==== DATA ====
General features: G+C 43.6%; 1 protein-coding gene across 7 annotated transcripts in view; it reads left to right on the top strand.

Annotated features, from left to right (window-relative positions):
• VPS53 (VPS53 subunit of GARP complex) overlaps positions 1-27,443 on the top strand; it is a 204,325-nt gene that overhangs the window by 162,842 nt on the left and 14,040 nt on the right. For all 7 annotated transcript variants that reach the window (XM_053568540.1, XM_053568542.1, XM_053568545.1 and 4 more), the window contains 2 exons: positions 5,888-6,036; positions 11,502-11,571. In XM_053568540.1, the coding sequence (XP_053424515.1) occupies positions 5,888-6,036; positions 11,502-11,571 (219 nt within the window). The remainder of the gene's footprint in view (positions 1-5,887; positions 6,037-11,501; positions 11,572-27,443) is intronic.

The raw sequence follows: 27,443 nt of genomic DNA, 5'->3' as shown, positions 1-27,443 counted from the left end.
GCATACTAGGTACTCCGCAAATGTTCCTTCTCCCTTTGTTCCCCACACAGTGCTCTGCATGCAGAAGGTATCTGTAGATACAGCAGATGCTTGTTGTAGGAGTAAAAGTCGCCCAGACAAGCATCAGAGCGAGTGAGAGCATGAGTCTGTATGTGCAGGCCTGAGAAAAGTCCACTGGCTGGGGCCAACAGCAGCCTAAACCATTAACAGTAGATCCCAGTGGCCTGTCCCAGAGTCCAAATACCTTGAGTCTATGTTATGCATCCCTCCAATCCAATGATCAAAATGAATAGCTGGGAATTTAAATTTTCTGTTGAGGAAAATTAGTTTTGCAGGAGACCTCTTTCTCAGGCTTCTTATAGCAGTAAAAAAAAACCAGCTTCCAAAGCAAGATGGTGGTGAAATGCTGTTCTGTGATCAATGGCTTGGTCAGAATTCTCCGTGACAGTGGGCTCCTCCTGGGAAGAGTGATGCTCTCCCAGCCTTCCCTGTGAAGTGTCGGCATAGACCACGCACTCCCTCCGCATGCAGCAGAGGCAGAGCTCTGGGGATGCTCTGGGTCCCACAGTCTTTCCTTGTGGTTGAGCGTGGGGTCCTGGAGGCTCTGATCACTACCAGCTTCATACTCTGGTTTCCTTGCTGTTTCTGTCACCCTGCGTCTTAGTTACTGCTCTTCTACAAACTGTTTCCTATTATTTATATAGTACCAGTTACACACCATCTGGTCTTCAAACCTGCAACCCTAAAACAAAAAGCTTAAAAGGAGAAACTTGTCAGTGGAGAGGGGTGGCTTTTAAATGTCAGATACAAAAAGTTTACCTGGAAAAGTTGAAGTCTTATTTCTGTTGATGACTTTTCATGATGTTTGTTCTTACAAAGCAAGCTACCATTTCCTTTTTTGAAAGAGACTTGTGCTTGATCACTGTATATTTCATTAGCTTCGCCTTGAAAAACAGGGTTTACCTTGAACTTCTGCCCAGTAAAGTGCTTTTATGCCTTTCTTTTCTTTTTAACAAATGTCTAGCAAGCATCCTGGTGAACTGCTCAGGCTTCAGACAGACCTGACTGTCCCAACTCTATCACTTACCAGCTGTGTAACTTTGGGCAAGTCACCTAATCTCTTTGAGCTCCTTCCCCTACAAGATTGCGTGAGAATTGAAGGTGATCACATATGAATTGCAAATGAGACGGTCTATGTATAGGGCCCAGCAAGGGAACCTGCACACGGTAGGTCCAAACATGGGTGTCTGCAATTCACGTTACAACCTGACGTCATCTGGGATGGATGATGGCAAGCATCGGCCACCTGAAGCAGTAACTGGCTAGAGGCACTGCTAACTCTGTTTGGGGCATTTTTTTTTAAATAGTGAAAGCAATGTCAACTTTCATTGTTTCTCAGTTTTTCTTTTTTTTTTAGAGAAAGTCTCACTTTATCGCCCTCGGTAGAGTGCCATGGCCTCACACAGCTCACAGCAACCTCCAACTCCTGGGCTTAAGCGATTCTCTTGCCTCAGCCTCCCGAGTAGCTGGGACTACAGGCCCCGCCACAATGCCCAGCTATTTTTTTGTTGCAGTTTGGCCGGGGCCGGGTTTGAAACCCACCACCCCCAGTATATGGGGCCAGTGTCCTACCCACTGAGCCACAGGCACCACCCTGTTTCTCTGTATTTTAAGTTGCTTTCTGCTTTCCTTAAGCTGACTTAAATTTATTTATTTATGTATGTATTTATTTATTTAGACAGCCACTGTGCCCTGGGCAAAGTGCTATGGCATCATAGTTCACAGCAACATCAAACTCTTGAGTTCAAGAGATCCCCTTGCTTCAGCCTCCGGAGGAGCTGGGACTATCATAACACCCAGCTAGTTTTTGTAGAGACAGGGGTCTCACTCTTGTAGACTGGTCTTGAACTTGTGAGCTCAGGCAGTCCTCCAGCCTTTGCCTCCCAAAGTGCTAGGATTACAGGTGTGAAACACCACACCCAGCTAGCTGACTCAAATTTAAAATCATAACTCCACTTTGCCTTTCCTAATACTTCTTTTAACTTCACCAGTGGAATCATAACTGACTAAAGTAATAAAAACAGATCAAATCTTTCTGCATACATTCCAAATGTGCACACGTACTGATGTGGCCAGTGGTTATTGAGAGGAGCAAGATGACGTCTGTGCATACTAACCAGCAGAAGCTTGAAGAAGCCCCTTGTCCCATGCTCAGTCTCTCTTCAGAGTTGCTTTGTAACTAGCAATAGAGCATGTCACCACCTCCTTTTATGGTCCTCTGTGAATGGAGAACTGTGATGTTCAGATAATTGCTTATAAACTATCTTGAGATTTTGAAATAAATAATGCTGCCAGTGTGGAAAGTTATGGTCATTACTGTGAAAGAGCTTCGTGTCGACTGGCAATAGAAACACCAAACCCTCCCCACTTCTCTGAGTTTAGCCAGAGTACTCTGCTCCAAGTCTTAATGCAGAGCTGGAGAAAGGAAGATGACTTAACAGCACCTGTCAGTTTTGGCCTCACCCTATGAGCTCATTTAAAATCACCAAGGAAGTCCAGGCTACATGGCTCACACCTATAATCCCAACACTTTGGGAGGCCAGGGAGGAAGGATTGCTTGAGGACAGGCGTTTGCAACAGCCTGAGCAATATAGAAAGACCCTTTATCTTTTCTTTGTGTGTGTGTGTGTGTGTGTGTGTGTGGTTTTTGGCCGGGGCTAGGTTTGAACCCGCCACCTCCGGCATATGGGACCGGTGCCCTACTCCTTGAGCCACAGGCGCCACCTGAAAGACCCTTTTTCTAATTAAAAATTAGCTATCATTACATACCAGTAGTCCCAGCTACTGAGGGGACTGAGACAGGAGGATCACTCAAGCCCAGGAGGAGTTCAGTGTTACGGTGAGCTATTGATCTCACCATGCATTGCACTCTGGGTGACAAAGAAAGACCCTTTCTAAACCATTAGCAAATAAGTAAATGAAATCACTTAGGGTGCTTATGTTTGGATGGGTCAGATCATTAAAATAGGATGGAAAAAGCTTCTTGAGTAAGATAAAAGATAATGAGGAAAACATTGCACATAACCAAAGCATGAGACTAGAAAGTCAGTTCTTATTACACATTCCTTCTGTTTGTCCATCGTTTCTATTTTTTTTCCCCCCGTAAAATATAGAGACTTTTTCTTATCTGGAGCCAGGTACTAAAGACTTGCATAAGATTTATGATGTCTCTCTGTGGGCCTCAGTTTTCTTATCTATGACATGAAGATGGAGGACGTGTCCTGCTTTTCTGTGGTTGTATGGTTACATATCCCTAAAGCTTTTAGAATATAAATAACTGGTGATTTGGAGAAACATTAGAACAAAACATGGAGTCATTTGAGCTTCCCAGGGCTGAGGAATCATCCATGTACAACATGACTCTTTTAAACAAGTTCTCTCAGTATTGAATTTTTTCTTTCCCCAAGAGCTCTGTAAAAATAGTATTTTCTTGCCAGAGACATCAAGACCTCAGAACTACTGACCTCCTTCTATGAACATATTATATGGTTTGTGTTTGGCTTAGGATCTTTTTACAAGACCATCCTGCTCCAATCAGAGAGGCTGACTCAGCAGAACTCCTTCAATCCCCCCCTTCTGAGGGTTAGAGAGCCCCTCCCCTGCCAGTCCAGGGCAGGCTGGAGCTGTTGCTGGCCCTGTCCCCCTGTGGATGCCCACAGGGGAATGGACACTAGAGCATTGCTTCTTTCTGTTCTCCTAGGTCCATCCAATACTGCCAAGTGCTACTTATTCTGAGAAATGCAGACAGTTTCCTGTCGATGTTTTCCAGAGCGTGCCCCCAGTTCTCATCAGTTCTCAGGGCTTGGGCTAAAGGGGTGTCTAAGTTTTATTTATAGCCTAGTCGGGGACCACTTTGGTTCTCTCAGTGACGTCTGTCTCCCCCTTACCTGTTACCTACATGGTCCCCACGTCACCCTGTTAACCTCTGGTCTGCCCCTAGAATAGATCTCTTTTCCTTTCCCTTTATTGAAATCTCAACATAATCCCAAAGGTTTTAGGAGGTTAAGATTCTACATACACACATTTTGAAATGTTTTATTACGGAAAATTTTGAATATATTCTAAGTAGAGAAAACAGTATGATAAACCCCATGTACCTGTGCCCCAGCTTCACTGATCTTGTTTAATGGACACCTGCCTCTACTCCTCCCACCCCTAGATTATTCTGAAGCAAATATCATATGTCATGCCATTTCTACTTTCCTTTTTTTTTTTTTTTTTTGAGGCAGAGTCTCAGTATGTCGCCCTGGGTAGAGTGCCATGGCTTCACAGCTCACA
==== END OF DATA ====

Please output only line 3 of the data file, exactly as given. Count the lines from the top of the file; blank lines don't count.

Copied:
• VPS53 (VPS53 subunit of GARP complex) overlaps positions 1-27,443 on the top strand; it is a 204,325-nt gene that overhangs the window by 162,842 nt on the left and 14,040 nt on the right. For all 7 annotated transcript variants that reach the window (XM_053568540.1, XM_053568542.1, XM_053568545.1 and 4 more), the window contains 2 exons: positions 5,888-6,036; positions 11,502-11,571. In XM_053568540.1, the coding sequence (XP_053424515.1) occupies positions 5,888-6,036; positions 11,502-11,571 (219 nt within the window). The remainder of the gene's footprint in view (positions 1-5,887; positions 6,037-11,501; positions 11,572-27,443) is intronic.